TRADE: The total value of exports in 2011 was $12.79bn, significantly up from $7.96bn in 2010, according to BoG data. This was largely thanks to crude oil exports, which began in 2011. While the volume was lower than expected due to technical hiccoughs, it still reached $2.78bn for the year as a whole. Price hikes of other commodities, especially gold, also boosted revenues. Imports stood at $15.97bn, also up strongly from $10.77bn in 2010, giving rise to a trade deficit of $3.18bn. The current account deficit stood at 10% of GDP in 2011, according to IMF figures, up from 7.3% the previous year, though the IMF forecasts it to decline to 6.9% in 2012. BoG figures put it at $3.68bn, up from $2.65bn in 2010.

Gold has held on to the top export spot, despite the recent start of oil sales. Gold export revenues increased by 29% in 2011, to $4.92bn, thanks to price rises of around 30%, which more than made up for a fall of 6% in output as some firms undertook expansion and maintenance projects at the expense of upholding or increasing production levels. Gold accounted for 38% of total export revenues – down from nearly half in previous years as a result of the shifting export mix – and 90% of total mining activity. Gold exports during the first three months of 2012 stood at roughly $1.5bn.

Next in line in terms of export value after gold, sales of cocoa beans and cocoa products accounted for 22.4% of exports in 2011, at $2.87bn. In 2011 Ghana temporarily edged out neighbouring Côte d’Ivoire as the world’s biggest cocoa producer, and while 2012 may be more modest, cocoa exports have been growing rapidly in recent years: in 2011 exports were up 29% on 2010 figures of $2.22bn and were approaching triple the value of $1.1bn of exports in 2007. Just behind cocoa in terms of export value came oil, with foreign sales of $2.78bn in 2011, or 21.7% of total exports.

PARTNERS: Ghana’s export destinations are varied, although the EU is its most important trade partner, accounting for a 27.4% share of the country’s total trade in 2010. The EU was also responsible for 23.4% of all Ghanaian imports (though this figure has been steadily falling in recent years, having stood at 28.3% in 2007) and 38.7% of all Ghanaian exports (a figure that has also been declining, from 44% in 2007).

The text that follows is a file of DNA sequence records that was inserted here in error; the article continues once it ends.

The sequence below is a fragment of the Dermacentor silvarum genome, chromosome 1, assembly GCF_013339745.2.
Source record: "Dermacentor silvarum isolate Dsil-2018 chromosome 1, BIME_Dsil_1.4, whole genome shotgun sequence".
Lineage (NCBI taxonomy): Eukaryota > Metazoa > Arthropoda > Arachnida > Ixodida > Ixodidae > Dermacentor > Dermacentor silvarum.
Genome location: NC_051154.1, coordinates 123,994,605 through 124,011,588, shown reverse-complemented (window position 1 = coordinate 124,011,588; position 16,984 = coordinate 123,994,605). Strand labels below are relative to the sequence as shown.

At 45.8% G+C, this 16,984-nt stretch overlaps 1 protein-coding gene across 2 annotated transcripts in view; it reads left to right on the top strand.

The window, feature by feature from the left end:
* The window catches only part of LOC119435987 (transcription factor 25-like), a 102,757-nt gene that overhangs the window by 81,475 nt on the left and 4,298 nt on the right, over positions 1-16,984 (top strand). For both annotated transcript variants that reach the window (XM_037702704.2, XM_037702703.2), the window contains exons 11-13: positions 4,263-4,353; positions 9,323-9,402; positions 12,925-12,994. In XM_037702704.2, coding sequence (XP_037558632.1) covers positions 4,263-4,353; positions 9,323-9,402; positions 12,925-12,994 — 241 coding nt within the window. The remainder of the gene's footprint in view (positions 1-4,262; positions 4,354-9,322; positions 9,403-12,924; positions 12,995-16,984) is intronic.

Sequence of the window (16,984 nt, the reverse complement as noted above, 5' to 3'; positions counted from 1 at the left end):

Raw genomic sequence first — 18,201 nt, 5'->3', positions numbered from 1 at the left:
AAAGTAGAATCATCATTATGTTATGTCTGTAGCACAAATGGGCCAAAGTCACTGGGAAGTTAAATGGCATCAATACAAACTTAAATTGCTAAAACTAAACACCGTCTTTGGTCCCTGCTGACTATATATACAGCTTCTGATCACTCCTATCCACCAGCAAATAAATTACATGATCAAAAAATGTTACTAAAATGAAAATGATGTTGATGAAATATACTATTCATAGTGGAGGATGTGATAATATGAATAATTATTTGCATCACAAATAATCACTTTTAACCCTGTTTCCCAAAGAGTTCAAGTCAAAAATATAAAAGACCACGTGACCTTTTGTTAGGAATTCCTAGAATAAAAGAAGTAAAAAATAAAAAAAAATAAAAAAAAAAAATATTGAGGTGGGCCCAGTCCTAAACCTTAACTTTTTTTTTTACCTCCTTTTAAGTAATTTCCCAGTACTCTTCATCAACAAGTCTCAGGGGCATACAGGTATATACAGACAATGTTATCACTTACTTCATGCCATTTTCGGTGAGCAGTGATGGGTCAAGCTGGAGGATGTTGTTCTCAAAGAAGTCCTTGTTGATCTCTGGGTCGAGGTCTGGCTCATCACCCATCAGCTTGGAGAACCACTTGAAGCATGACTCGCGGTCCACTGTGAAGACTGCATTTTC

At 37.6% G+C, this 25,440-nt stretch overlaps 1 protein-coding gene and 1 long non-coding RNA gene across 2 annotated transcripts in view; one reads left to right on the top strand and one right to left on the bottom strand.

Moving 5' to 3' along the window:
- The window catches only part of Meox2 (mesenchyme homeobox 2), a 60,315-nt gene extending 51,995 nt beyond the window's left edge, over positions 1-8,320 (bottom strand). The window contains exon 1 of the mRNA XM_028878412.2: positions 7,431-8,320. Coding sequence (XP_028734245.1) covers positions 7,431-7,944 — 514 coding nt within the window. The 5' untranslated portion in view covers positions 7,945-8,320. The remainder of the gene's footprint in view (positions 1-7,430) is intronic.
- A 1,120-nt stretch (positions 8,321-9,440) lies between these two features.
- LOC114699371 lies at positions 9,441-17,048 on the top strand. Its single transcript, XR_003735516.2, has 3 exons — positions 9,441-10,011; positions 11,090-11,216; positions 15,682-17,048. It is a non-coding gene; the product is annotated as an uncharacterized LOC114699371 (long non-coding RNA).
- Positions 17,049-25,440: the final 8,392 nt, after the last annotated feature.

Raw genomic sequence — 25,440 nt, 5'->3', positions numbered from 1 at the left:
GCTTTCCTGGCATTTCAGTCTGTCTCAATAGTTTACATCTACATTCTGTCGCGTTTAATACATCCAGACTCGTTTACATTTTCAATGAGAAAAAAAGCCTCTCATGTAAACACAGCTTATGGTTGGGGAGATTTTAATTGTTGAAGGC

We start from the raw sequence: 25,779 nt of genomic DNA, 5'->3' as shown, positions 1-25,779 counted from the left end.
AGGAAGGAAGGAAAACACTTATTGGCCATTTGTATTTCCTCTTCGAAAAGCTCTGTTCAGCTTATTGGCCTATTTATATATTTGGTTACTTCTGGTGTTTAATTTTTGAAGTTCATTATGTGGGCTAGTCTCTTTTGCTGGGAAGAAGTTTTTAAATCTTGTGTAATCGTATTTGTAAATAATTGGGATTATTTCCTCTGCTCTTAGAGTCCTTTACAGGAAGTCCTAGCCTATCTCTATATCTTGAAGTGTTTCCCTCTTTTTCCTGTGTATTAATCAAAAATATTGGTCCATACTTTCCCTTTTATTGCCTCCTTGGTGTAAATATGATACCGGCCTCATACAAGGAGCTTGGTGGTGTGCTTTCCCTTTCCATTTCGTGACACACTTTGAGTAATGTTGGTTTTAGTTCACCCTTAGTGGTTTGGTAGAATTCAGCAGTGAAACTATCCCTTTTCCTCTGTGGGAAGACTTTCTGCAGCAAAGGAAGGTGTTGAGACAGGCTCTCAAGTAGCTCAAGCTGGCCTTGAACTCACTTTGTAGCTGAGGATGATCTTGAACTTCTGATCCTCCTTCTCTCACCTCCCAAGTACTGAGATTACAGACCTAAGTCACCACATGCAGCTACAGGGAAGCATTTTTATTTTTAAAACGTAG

Ghanaian imports from the EU stood at €2.91bn in 2011, up 35.5% on 2010’s figure of €2.15bn. Machinery and transport equipment were the most important EU exports to Ghana in 2011, accounting for a combined 36% of the total, followed by fuels and mining products (21.2%), and agricultural products (13.9%).

Ghanaian exports to the EU stood at €3.46bn in 2011, more than double the total of €1.46bn in 2010, due to the beginning of oil exports and commodity price rises. The Netherlands, a major buyer of cocoa, was Ghana’s main European export destination in 2011, accounting for 9.4% of all Ghanaian exports. Fuels and mining products, followed by agricultural products, made up virtually all of Ghana’s exports to the EU in 2011, at 49.9% and 47.7%, respectively.

However, in a reflection of the country’s attempt to bolster bilateral volumes with non-traditional markets, the next three trade destinations are spread across three continents: Europe is followed in importance by China (13%), Nigeria (9.9%) and the US (7.8%). China’s importance as a trade partner has been steadily rising, mainly as an exporter to Ghana (in 2010 it accounted for 16.7% of Ghanaian imports, versus 2.5% of Ghanaian exports). Nigeria’s importance as a trading partner is also primarily based on exports to Ghana (in particular oil products). Nigeria was the third-largest exporter to Ghana in 2010, accounting for 12.8% of total Ghanaian imports, while ranking only 13th among Ghanaian export markets (with 1.6% of total exports). The US, by contrast, is both a major import and export partner, accounting for 8.5% of Ghanaian imports (ranking it fourth overall) and 5.7% of Ghanaian exports (ranking it second, behind the EU) in 2010.